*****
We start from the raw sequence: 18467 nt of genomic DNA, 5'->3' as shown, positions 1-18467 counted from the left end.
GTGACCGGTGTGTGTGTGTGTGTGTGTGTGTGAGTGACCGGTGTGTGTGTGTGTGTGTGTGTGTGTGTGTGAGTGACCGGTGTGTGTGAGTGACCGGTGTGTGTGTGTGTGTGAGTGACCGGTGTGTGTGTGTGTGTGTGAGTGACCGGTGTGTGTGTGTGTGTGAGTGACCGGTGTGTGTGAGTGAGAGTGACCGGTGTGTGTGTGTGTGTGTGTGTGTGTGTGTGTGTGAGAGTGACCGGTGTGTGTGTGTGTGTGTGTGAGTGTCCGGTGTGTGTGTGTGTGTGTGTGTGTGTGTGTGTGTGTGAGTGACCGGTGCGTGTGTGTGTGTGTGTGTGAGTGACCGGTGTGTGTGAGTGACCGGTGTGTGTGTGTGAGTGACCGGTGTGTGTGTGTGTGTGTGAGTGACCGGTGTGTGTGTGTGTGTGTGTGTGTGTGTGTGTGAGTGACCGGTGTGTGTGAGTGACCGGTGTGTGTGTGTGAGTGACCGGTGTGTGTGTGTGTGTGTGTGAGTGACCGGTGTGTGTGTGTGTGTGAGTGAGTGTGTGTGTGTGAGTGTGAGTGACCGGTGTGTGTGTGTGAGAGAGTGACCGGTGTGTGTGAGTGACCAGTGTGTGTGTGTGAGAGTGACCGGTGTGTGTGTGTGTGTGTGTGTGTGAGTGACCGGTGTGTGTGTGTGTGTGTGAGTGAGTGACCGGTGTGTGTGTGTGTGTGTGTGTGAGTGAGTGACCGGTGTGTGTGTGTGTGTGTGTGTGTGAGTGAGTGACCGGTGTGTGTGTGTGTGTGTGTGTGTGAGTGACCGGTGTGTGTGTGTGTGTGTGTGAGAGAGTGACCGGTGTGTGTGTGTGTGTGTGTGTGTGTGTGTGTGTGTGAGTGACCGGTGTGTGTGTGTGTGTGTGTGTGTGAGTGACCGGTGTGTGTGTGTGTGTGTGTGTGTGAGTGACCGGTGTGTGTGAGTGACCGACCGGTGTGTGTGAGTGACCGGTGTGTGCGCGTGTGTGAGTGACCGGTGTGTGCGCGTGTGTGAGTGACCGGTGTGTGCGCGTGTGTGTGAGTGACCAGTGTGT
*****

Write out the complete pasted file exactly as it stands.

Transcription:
We start from the raw sequence: 18467 nt of genomic DNA, 5'->3' as shown, positions 1-18467 counted from the left end.
GTGACCGGTGTGTGTGTGTGTGTGTGTGTGTGAGTGACCGGTGTGTGTGTGTGTGTGTGTGTGTGTGTGTGAGTGACCGGTGTGTGTGAGTGACCGGTGTGTGTGTGTGTGTGAGTGACCGGTGTGTGTGTGTGTGTGTGAGTGACCGGTGTGTGTGTGTGTGTGAGTGACCGGTGTGTGTGAGTGAGAGTGACCGGTGTGTGTGTGTGTGTGTGTGTGTGTGTGTGTGTGAGAGTGACCGGTGTGTGTGTGTGTGTGTGTGAGTGTCCGGTGTGTGTGTGTGTGTGTGTGTGTGTGTGTGTGTGTGAGTGACCGGTGCGTGTGTGTGTGTGTGTGTGAGTGACCGGTGTGTGTGAGTGACCGGTGTGTGTGTGTGAGTGACCGGTGTGTGTGTGTGTGTGTGAGTGACCGGTGTGTGTGTGTGTGTGTGTGTGTGTGTGTGTGAGTGACCGGTGTGTGTGAGTGACCGGTGTGTGTGTGTGAGTGACCGGTGTGTGTGTGTGTGTGTGTGAGTGACCGGTGTGTGTGTGTGTGTGAGTGAGTGTGTGTGTGTGAGTGTGAGTGACCGGTGTGTGTGTGTGAGAGAGTGACCGGTGTGTGTGAGTGACCAGTGTGTGTGTGTGAGAGTGACCGGTGTGTGTGTGTGTGTGTGTGTGTGAGTGACCGGTGTGTGTGTGTGTGTGTGAGTGAGTGACCGGTGTGTGTGTGTGTGTGTGTGTGAGTGAGTGACCGGTGTGTGTGTGTGTGTGTGTGTGTGAGTGAGTGACCGGTGTGTGTGTGTGTGTGTGTGTGTGAGTGACCGGTGTGTGTGTGTGTGTGTGTGAGAGAGTGACCGGTGTGTGTGTGTGTGTGTGTGTGTGTGTGTGTGTGTGAGTGACCGGTGTGTGTGTGTGTGTGTGTGTGTGAGTGACCGGTGTGTGTGTGTGTGTGTGTGTGTGAGTGACCGGTGTGTGTGAGTGACCGACCGGTGTGTGTGAGTGACCGGTGTGTGCGCGTGTGTGAGTGACCGGTGTGTGCGCGTGTGTGAGTGACCGGTGTGTGCGCGTGTGTGTGAGTGACCAGTGTGT